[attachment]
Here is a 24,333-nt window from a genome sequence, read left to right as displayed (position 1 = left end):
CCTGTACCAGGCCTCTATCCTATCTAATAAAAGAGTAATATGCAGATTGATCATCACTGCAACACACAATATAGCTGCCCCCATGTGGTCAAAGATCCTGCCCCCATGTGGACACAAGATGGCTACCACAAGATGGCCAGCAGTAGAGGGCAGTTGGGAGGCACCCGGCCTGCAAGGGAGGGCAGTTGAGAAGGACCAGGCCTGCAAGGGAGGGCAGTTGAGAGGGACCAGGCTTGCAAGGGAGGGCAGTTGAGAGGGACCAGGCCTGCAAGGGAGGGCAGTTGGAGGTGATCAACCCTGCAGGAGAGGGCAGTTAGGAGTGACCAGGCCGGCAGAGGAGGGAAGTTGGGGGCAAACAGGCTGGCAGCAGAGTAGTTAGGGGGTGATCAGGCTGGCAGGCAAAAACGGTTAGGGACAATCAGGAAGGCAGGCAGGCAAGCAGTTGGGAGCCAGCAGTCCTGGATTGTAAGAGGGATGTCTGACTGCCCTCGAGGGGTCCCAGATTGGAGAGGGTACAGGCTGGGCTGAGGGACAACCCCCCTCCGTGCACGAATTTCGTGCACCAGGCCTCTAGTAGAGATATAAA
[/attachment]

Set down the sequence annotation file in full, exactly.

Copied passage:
Here is a 24,333-nt window from a genome sequence, read left to right as displayed (position 1 = left end):
CCTGTACCAGGCCTCTATCCTATCTAATAAAAGAGTAATATGCAGATTGATCATCACTGCAACACACAATATAGCTGCCCCCATGTGGTCAAAGATCCTGCCCCCATGTGGACACAAGATGGCTACCACAAGATGGCCAGCAGTAGAGGGCAGTTGGGAGGCACCCGGCCTGCAAGGGAGGGCAGTTGAGAAGGACCAGGCCTGCAAGGGAGGGCAGTTGAGAGGGACCAGGCTTGCAAGGGAGGGCAGTTGAGAGGGACCAGGCCTGCAAGGGAGGGCAGTTGGAGGTGATCAACCCTGCAGGAGAGGGCAGTTAGGAGTGACCAGGCCGGCAGAGGAGGGAAGTTGGGGGCAAACAGGCTGGCAGCAGAGTAGTTAGGGGGTGATCAGGCTGGCAGGCAAAAACGGTTAGGGACAATCAGGAAGGCAGGCAGGCAAGCAGTTGGGAGCCAGCAGTCCTGGATTGTAAGAGGGATGTCTGACTGCCCTCGAGGGGTCCCAGATTGGAGAGGGTACAGGCTGGGCTGAGGGACAACCCCCCTCCGTGCACGAATTTCGTGCACCAGGCCTCTAGTAGAGATATAAA